Tuesday, January 31, 2023

Rav Joseph Soloveitchik, zt”l once delivered a marvelous shiur regarding the great controversy between the Pharisees and the Sadducees. In the 23rd chapter of Vayikra the laws of the holidays are recorded.

Following is a new section with the cryptic verse, “You shall count on the morrow after the Shabbos, (mi-mocharas ha-Shabbos) 50 days.” The phrase, “on the morrow after the Sabbath,” created a controversy between the Pharisees, chazal, who had an oral tradition of interpretation, and the Sadducees. The Sadducees maintained that to count on “the morrow after the Shabbos” meant to count literally from the day after the Shabbos following Pesach, therefore, Sunday. The Pharisees, however, ruled that the “Shabbos” meant the day of rest (the first day of Pesach), that is, to count seven weeks from the second day of Pesach.

This new section of counting seven weeks presents the mitzvah to bring the first harvest of the barley crops, and offer them in the Temple, to the the Kohein, as a sign that the farmers’ crops are due to God’s benevolence. Significantly, the 50 days of counting seems totally unrelated to the holiday of Pesach. It is a function, rather, of the beginning of the harvest season.

The Pharisees had always connected Pesach and the counting of the seven weeks leading to the holiday of Shavuot, the day of receiving the Torah on Mount Sinai. According to the Sadducees there is no connection between Pesach and Shavuot. The former holiday celebrates our release from slavery while the latter is an agricultural festival. According to the Pharisees, however, our release from slavery on Pesach was only the first stage of our redemption. On Pesach we were freed from physical slavery in order to receive the Torah from God on Shavuot, and receive true spiritual freedom. The rabbis changed the biblical name of Chag haShavuos, as it is written in Devorim, to Atzeret to link it to Pesach. Atzeret means addendum or concluding holiday.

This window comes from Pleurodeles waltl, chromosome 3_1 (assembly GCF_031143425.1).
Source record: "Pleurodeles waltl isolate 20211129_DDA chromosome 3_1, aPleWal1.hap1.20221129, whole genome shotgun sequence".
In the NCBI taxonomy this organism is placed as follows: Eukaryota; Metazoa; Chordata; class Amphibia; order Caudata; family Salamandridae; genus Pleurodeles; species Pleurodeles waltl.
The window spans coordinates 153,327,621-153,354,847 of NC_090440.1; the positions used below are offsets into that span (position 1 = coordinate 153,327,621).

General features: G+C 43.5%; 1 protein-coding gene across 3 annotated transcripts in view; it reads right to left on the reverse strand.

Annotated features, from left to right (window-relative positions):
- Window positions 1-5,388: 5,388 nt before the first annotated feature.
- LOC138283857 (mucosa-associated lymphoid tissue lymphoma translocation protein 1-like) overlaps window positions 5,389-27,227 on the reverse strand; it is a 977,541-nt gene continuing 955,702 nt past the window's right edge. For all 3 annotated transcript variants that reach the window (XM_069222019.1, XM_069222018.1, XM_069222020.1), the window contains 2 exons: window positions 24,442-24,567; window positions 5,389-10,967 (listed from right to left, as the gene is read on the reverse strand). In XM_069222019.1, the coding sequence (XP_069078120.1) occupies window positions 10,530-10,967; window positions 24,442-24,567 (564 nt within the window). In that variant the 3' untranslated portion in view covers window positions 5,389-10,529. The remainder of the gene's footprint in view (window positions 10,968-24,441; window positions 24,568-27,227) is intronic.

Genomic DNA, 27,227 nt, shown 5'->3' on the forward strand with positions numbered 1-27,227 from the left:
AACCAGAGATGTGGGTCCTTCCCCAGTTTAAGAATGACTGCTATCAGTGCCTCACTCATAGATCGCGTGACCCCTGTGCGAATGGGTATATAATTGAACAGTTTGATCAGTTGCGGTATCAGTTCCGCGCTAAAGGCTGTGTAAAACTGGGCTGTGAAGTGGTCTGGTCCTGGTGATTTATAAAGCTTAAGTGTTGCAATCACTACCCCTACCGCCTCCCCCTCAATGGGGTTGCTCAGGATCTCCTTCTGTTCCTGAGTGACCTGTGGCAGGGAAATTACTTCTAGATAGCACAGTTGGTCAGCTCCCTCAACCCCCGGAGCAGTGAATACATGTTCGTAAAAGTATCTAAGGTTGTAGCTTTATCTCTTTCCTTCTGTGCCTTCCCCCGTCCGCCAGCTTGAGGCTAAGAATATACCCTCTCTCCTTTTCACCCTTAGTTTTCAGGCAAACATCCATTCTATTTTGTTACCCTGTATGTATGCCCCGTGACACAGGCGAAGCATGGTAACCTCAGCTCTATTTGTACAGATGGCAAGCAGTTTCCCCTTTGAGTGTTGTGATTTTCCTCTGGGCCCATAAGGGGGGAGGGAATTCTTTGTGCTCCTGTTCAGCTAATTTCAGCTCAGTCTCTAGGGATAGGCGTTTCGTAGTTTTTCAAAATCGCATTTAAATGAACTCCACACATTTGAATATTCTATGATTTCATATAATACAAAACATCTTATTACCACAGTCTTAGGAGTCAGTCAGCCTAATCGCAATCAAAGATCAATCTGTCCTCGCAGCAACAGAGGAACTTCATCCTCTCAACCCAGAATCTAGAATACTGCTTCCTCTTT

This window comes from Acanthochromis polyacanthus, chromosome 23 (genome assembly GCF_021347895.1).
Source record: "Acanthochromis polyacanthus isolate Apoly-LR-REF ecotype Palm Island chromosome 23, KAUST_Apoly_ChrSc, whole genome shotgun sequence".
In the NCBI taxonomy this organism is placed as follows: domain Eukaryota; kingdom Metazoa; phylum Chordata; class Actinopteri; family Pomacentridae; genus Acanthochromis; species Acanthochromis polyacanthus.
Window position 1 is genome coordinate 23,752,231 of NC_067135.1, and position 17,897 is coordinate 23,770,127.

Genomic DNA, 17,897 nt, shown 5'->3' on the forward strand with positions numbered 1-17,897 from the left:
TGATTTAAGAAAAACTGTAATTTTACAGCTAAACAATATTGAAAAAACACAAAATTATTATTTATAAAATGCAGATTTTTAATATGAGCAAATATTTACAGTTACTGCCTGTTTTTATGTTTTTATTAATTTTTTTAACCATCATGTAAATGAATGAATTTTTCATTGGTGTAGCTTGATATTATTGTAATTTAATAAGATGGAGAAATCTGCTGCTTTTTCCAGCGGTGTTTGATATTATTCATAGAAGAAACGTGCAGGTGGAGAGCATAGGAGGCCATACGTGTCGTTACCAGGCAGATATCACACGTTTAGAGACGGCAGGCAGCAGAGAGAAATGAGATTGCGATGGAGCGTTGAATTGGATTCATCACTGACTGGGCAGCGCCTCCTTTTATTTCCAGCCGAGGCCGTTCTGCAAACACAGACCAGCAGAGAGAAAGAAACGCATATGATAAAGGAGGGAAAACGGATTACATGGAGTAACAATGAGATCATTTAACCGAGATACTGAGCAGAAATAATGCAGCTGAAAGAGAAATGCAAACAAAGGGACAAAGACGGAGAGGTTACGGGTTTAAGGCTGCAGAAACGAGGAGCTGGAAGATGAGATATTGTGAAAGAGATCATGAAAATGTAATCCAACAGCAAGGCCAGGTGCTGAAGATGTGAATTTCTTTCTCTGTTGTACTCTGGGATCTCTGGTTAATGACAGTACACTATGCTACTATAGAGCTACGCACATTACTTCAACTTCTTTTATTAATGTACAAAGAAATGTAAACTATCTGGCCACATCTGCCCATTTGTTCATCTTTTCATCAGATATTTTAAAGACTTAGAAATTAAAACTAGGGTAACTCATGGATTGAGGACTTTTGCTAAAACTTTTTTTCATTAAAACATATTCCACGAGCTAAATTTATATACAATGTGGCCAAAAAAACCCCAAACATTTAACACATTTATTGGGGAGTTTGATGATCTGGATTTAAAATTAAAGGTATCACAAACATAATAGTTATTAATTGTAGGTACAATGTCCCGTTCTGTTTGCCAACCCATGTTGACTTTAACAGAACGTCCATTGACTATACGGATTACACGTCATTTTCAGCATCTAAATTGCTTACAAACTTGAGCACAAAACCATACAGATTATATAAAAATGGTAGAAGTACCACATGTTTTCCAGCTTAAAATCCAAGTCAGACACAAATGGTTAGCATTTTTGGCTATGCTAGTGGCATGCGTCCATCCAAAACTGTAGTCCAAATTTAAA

We have seen the basis for the dispute between the Sadducees and chazal. But why didn’t the Torah avert this divisive controversy altogether, by designating the date of the beginning of the Omer as the “morrow” after the first day of Chag haMatzot or Mimocharat hayom ha-rishon? The date would have then been clear to everyone. Also, why did the Torah separate the barley harvest and the counting of seven weeks from Pesach by presenting them in a separate parsha? We have the distinct impression that the Torah is interested in separating the description of the barley offering from that of the general Pesach celebration. It seems that God deliberately employed the ambiguous term “Shabbos” for the second day of Pesach because the barley harvest has very little to do with the holiday, even though it is brought on the second day of the festival. There is a coincidence of dates but there is no equation of ideas. In fact, Pesach and the barley harvest represent two different ideas and two contradictory experiences or awarenesses.

The challenge we face daily is to find God in everyday experiences.

After referring to the commemoration of the Pesach sacrifice and the celebration of the holiday of matzos, the Torah begins a new literary unit. Food will no longer be provided miraculously. You will have to till the ground, to irrigate and fertilize it, and only then will you be able to reap the harvest. You must continue to experience God within his natural world or nature. To express this, you will be required to offer the very beginning of your harvest to the kohein. The kohein will then raise it before God to express your conviction that it belongs to God, that it is yours only by the virtue of God’s benevolence. The barley harvest festival will thus constitute evidence that you have found God in nature.

This is why the Torah did not say, “the day after Pesach.” Rather, the Torah used the admittedly more ambiguous “the day after the Shabbos,” to indicate that they would now be living by the laws of nature that are celebrated by our observance of the weekly Shabbos.

We are now to live in the natural world, not in a world of supernatural miracles. The holiday is therefore called Chag HaShavuot, the holiday of the natural weeks. It is for us Chag Matan Torah, the holiday of the giving of the Torah, because the purpose of the Torah is to help us live within the natural world, and to find God in that world.

By Martin Polack

Martin Polack is a business analyst. He is in love with Judaism and awaits the Geulah.

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